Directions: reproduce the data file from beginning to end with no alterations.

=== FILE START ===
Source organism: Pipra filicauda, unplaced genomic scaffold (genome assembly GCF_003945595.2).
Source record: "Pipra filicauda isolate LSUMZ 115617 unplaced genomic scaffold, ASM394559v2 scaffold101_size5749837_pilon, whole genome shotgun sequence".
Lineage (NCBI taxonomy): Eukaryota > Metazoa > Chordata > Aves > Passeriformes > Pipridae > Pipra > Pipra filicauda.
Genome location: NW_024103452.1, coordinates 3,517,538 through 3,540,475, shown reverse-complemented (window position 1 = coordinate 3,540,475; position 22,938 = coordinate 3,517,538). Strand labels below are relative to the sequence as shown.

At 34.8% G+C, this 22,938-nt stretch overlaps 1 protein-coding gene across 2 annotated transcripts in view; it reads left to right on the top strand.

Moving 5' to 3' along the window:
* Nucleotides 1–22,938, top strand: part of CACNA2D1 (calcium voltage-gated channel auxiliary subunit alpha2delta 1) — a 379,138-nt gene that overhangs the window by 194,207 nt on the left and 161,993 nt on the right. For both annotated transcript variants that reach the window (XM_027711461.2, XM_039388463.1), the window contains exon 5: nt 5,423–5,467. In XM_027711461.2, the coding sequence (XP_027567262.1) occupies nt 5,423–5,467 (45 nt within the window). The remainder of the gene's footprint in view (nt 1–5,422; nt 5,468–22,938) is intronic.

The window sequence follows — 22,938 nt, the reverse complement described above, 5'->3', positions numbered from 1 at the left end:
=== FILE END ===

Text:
Source organism: Pipra filicauda, unplaced genomic scaffold (genome assembly GCF_003945595.2).
Source record: "Pipra filicauda isolate LSUMZ 115617 unplaced genomic scaffold, ASM394559v2 scaffold101_size5749837_pilon, whole genome shotgun sequence".
Lineage (NCBI taxonomy): Eukaryota > Metazoa > Chordata > Aves > Passeriformes > Pipridae > Pipra > Pipra filicauda.
Genome location: NW_024103452.1, coordinates 3,517,538 through 3,540,475, shown reverse-complemented (window position 1 = coordinate 3,540,475; position 22,938 = coordinate 3,517,538). Strand labels below are relative to the sequence as shown.

At 34.8% G+C, this 22,938-nt stretch overlaps 1 protein-coding gene across 2 annotated transcripts in view; it reads left to right on the top strand.

Moving 5' to 3' along the window:
* Nucleotides 1–22,938, top strand: part of CACNA2D1 (calcium voltage-gated channel auxiliary subunit alpha2delta 1) — a 379,138-nt gene that overhangs the window by 194,207 nt on the left and 161,993 nt on the right. For both annotated transcript variants that reach the window (XM_027711461.2, XM_039388463.1), the window contains exon 5: nt 5,423–5,467. In XM_027711461.2, the coding sequence (XP_027567262.1) occupies nt 5,423–5,467 (45 nt within the window). The remainder of the gene's footprint in view (nt 1–5,422; nt 5,468–22,938) is intronic.

The window sequence follows — 22,938 nt, the reverse complement described above, 5'->3', positions numbered from 1 at the left end: